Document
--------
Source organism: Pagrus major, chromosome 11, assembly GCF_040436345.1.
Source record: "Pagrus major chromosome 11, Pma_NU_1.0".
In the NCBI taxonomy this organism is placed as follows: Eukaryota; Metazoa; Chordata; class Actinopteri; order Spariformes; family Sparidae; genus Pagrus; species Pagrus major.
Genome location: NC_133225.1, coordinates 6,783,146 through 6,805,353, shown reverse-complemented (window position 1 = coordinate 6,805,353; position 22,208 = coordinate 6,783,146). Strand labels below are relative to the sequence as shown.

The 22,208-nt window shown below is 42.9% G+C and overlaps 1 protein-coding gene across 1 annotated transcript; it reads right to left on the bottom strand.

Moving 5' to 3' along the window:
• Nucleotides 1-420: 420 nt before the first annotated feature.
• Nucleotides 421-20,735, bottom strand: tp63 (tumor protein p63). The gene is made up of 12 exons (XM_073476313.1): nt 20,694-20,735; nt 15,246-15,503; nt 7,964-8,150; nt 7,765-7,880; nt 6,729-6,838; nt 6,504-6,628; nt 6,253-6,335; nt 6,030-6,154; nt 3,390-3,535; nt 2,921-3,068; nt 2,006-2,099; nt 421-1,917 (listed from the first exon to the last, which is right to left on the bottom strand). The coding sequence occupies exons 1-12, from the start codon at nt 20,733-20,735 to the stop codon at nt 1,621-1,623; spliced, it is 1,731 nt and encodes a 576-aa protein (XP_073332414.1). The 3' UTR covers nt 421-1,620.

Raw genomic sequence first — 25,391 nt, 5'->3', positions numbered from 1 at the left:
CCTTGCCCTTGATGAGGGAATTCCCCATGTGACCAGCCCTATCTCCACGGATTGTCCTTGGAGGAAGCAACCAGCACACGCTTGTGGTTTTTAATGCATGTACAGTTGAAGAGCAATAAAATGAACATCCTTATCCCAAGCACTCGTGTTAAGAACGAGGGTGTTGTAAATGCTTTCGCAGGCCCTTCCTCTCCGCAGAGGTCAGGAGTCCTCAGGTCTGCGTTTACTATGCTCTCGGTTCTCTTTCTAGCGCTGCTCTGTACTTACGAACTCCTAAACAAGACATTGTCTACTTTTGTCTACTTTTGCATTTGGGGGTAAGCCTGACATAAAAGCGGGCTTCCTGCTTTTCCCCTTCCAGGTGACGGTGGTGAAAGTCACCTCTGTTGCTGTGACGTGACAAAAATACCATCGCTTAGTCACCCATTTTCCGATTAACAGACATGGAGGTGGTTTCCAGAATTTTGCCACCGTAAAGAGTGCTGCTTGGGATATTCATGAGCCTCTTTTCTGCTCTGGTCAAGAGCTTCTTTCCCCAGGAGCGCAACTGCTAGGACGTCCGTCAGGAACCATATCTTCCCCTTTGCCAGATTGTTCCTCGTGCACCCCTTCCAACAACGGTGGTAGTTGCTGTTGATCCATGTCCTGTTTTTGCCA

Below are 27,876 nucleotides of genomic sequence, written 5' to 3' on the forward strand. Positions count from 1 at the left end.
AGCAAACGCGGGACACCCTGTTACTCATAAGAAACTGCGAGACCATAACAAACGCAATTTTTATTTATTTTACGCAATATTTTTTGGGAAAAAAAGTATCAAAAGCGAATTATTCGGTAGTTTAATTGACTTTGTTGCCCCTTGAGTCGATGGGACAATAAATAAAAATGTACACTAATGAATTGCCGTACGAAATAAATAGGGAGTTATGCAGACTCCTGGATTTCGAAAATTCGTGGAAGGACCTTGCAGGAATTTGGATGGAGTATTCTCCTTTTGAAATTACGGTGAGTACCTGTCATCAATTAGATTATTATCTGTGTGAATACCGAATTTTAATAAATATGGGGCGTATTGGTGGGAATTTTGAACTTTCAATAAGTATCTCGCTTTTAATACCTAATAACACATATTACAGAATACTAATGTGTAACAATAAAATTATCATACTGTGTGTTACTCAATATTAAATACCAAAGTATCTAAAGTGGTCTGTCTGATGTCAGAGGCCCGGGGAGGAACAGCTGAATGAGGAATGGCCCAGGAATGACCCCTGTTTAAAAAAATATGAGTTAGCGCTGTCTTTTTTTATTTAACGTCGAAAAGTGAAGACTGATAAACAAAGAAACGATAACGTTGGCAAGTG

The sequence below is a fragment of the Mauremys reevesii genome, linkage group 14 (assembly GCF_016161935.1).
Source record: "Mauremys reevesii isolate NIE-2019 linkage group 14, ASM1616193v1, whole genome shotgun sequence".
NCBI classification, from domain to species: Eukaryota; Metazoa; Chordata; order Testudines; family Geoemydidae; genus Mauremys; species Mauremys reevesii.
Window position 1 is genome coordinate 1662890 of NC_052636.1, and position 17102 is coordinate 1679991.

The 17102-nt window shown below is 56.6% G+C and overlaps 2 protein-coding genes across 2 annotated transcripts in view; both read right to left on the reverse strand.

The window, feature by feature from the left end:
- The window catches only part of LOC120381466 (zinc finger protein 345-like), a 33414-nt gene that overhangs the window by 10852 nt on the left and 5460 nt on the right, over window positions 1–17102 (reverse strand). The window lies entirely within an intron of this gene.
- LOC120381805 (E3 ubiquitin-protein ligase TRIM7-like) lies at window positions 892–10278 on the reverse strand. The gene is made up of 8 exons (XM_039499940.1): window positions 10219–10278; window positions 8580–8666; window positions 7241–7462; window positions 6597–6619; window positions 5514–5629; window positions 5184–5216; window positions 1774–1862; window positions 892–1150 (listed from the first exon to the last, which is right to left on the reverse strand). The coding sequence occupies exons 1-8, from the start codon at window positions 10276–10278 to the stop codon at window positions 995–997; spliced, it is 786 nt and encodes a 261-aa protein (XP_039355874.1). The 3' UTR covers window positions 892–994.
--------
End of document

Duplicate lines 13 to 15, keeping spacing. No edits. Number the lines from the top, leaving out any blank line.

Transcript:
The sequence below is a fragment of the Mauremys reevesii genome, linkage group 14 (assembly GCF_016161935.1).
Source record: "Mauremys reevesii isolate NIE-2019 linkage group 14, ASM1616193v1, whole genome shotgun sequence".
NCBI classification, from domain to species: Eukaryota; Metazoa; Chordata; order Testudines; family Geoemydidae; genus Mauremys; species Mauremys reevesii.